hopscotch gc29ab9b10 1920 e1689201115949 - sureshot

Sureshot’s 6-Step Guide to Performing a Marketing Data Quality Audit

The benefits of conducting a marketing data quality audit are manifold, from optimizing your marketing strategies and identifying gaps in your data processes (tools, integrations, shareability, etc.), to ensuring the accuracy and reliability of your data, which has a high impact on campaign performance, sales won, etc. With so many benefits, you would think data quality audits would be a regular practice of most B2B’s, and yet conducting a marketing data quality audit is the kind of task we marketers love to put off. We tend to see audits as something better suited for mathletes or those with an IQ of 140+ and an EQ score somewhere south of 85. Fortunately, it’s much easier to execute than you might have imagined, especially when you consider that we’ve got each step of the process you need to take outlined for you—nice. So, let’s get your audit party started and prime your marketing data to produce some serious results.

Step 1: State the Purpose of Your Marketing Data Audit.

Ask any goal-setting guru what the difference is between rockstars and wannabees and they’ll tell you all about the importance of defining what you want from life and then writing it down. Our next steps somehow become much clearer when we write down precisely what we hope to achieve. In our case, we’re going to define what we want from our marketing data audit. A few common reasons to conduct an audit include:

  • I need to enhance the accuracy of our data and measurably boost campaign performance.
    30% per year is the average rate of data decay for most B2Bs. (Source: SiriusDecisions)
  • I need to identify gaps in our data processes and fix our email deliverability rate.
    80% is the average email deliverability rate across all industries. (Source: DMA)
  • I need to ensure our data complies with GDPR.
    63% of companies say ensuring data quality and complying with data regulations is their top data management challenge. (Source: DQM GRC)
  • I need to have more accurate customer segmentation, targeting, and personalization.
    66% of companies say their customer and prospect data is unreliable. (Source: Demand Metric)

Whatever your reason for taking stock of the current state of your data, if you make it a priority to state your goals from the get-go, it will help you stay on-track throughout your data audit. Heck, you may even finish your audit in record time.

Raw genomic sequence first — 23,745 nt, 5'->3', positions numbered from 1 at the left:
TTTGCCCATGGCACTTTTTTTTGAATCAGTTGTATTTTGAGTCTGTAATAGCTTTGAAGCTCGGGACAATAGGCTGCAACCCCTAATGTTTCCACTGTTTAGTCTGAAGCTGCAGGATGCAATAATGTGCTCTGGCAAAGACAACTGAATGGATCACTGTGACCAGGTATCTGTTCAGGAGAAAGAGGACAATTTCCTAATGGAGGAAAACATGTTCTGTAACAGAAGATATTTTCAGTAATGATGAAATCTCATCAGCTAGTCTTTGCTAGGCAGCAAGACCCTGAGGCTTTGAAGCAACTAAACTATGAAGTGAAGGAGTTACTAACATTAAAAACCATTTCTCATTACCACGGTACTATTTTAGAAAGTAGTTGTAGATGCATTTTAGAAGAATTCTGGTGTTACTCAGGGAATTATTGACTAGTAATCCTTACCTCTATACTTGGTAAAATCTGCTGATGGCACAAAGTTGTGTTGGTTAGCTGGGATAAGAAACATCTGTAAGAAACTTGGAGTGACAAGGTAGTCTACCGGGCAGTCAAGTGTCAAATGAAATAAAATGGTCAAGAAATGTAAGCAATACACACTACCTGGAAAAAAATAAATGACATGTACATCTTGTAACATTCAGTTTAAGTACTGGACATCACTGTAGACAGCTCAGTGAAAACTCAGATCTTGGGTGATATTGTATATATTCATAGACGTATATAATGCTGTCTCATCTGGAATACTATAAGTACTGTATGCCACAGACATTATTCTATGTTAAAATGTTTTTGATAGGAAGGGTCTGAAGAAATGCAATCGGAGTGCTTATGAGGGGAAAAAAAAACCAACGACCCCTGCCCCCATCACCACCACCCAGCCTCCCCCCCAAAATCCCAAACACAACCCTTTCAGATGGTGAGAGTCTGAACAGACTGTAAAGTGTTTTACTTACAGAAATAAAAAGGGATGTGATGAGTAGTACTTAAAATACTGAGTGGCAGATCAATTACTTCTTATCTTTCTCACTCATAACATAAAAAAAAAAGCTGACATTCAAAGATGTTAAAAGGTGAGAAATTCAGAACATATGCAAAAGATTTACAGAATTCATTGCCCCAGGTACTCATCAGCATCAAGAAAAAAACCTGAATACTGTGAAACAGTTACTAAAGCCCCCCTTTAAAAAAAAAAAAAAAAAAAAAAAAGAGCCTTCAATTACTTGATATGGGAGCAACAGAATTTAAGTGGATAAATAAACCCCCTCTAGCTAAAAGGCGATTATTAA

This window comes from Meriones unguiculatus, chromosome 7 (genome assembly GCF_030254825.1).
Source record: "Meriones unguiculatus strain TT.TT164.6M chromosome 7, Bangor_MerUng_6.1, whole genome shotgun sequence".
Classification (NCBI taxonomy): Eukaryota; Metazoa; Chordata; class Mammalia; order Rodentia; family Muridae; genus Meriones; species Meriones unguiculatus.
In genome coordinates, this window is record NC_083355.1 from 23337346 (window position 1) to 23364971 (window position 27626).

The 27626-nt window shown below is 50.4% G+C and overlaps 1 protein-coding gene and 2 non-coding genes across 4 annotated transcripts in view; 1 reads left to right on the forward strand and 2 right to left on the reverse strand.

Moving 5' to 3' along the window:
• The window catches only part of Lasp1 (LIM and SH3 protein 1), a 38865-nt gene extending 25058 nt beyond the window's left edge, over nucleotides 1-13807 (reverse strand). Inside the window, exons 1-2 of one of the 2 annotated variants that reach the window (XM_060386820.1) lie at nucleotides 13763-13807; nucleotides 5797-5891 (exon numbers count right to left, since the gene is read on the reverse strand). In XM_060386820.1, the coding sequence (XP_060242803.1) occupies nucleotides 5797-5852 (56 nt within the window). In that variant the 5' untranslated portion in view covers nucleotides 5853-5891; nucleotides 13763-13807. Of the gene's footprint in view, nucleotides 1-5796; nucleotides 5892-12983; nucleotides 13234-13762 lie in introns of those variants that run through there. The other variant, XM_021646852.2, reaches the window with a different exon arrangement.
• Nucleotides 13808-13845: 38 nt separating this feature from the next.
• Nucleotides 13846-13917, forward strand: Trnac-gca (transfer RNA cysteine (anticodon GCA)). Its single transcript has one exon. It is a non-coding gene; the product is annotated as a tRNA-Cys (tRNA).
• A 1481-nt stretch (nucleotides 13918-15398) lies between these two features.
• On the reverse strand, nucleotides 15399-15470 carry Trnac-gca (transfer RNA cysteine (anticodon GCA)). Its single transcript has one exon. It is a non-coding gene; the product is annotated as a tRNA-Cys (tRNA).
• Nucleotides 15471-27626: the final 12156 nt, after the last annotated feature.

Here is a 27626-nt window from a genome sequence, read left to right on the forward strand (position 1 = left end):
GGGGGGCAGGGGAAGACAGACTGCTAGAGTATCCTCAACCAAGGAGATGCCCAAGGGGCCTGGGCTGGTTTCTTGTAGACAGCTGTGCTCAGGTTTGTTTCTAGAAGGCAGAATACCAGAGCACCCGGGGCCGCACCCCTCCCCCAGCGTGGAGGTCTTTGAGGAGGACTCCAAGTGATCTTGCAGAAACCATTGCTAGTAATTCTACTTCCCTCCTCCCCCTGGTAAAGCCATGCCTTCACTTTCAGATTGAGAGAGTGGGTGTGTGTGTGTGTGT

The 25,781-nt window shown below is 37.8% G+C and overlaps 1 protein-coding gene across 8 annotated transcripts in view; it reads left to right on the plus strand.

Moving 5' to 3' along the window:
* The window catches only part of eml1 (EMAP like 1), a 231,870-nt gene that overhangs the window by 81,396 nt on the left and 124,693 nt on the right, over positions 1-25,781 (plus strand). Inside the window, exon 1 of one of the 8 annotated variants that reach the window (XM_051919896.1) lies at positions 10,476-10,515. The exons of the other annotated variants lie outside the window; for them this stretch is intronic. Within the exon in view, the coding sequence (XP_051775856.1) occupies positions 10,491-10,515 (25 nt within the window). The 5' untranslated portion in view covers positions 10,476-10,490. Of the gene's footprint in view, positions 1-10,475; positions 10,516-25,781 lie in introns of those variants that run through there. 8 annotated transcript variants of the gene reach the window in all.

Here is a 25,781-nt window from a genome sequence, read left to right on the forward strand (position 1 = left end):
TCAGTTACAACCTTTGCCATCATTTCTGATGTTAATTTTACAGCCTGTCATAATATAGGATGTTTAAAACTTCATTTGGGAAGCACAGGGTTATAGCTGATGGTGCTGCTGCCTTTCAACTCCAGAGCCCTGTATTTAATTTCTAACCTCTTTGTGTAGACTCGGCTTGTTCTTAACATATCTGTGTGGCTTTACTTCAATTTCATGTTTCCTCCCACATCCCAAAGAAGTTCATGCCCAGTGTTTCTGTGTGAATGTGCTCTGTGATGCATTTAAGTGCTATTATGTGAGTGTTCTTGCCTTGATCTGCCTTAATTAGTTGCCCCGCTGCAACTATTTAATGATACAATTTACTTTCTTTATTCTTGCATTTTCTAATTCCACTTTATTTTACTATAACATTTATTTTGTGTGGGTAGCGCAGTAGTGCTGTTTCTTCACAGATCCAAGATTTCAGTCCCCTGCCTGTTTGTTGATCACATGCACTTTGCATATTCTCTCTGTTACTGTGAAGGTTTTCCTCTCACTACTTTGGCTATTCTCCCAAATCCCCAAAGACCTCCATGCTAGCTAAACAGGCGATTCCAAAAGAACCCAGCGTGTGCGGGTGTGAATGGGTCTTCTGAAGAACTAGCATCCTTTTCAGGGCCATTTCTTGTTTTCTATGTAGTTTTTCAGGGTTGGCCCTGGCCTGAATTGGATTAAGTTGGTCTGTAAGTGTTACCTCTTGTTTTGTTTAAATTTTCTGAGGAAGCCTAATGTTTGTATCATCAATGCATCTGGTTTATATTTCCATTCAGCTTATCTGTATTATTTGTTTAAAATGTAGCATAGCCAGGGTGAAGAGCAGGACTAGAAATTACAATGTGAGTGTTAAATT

Step 2: Define the Scope and Measurements of Your Audit.

Keeping your objectives in mind, it’s time to decide which marketing tools, data sources, channels and campaigns you want to assess. The more narrow (focused) your scope, the more targeted and efficient your audit will be. Next, you need to identify the key metrics and data points that match the marketing objectives you established in Step 1. The metrics and Key Performance Indicators (KPIs) you choose will vary based on your specific goals and the marketing data sources you’re auditing. For example, if you’re assessing the quality of your email marketing data, key data points might include open rates, click-through rates, and conversion rates. Create a checklist of these metrics to ensure you cover each one during the audit.

Step 3: Assess Your Data Tools, Sources and Collection Methods.

Now, you are ready to evaluate the data collection methods employed across your marketing technology ecosystem. You will want to note for each tool that you audit how data is collected, stored, and processed. Next, you need to review all tools, software, and platforms used for data collection and ensure your martech is properly configured and integrated. Look out for any potential issues that might compromise data accuracy, such as duplicate entries, missing data points, competing data standards, etc. Be sure you note how data is entering each tool, how often it is cleaned and updated, and what checks and balances are in place to maintain its integrity as it travels throughout your martech ecosystem.